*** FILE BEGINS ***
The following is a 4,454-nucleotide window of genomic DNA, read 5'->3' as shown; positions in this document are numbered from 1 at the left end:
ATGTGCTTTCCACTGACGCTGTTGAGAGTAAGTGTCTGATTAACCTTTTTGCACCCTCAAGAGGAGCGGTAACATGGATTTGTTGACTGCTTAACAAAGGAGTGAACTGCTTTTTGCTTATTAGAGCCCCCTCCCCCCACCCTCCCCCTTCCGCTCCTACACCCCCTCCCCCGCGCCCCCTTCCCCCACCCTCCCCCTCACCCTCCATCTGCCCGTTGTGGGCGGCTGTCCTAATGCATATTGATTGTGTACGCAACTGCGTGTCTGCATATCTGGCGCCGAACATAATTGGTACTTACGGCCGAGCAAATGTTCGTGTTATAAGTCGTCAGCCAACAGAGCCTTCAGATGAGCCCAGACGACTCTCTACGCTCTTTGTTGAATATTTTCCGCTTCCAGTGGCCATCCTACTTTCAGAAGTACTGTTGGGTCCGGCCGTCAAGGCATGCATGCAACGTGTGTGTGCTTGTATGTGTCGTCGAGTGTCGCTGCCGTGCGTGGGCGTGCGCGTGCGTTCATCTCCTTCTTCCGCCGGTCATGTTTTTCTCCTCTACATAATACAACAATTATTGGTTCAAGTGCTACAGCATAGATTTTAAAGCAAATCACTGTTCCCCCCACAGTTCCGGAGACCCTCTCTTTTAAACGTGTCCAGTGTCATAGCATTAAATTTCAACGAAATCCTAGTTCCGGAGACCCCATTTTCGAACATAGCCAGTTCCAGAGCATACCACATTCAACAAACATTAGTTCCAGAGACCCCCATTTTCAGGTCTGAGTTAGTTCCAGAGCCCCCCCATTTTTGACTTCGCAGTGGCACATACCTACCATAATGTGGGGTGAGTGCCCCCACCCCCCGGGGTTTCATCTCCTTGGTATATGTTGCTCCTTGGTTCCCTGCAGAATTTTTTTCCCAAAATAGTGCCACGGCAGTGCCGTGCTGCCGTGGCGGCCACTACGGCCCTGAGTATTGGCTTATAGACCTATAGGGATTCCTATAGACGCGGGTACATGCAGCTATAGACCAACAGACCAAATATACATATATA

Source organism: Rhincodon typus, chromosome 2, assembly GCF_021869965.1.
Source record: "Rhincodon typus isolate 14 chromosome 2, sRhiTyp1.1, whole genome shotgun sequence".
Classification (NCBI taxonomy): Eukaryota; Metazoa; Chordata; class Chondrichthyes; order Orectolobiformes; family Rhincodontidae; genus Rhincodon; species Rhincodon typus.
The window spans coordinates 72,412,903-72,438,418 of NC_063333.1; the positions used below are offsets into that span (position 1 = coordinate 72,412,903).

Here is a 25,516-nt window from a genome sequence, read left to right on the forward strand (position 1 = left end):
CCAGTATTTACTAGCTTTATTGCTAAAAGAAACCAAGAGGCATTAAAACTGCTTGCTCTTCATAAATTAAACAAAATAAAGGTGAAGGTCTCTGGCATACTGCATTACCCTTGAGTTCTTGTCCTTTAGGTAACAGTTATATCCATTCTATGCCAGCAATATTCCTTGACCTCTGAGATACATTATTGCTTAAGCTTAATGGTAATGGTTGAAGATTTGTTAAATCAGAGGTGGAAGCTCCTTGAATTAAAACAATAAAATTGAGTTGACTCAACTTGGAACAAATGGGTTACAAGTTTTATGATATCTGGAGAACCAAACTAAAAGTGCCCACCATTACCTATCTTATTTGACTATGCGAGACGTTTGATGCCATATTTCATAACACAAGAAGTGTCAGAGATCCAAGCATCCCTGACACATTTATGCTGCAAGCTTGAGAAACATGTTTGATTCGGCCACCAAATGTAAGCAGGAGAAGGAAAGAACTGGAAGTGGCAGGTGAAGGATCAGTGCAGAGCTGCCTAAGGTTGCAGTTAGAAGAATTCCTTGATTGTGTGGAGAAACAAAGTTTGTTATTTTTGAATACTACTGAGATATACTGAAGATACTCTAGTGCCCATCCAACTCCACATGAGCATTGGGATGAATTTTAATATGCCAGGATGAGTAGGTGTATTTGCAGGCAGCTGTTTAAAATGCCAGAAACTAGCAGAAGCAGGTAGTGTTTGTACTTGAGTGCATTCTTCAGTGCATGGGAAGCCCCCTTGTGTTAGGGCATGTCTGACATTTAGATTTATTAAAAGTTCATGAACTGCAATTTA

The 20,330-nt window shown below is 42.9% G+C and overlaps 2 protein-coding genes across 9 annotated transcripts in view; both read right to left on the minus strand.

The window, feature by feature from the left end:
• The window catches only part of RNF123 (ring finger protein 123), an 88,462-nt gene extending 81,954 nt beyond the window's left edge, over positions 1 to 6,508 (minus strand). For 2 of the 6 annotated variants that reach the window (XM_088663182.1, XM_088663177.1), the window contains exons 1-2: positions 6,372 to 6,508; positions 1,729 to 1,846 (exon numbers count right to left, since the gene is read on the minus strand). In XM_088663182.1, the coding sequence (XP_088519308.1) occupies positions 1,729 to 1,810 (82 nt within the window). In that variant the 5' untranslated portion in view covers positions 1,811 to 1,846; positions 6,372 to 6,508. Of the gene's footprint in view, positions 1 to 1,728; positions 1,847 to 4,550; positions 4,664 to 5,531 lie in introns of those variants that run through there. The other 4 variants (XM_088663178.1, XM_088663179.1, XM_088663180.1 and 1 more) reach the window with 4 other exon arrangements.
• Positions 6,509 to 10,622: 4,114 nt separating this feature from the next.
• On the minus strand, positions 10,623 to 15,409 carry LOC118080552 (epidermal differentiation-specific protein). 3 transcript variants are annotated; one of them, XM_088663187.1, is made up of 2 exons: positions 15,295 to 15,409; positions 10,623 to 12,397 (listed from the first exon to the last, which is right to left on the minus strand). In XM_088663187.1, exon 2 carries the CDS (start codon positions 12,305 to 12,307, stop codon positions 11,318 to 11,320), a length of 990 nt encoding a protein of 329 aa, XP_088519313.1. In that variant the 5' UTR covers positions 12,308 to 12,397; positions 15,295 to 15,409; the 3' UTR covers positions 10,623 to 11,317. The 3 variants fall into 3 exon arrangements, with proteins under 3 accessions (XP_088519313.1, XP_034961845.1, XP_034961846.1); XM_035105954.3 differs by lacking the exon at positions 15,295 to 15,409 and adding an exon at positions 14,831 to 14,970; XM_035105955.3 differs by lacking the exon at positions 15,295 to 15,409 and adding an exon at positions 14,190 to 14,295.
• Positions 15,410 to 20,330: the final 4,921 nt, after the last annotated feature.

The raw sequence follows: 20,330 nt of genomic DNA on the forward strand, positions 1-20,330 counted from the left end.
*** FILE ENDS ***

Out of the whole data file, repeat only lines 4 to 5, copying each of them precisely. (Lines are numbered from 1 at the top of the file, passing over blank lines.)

Source record: "Rhincodon typus isolate 14 chromosome 2, sRhiTyp1.1, whole genome shotgun sequence".
Classification (NCBI taxonomy): Eukaryota; Metazoa; Chordata; class Chondrichthyes; order Orectolobiformes; family Rhincodontidae; genus Rhincodon; species Rhincodon typus.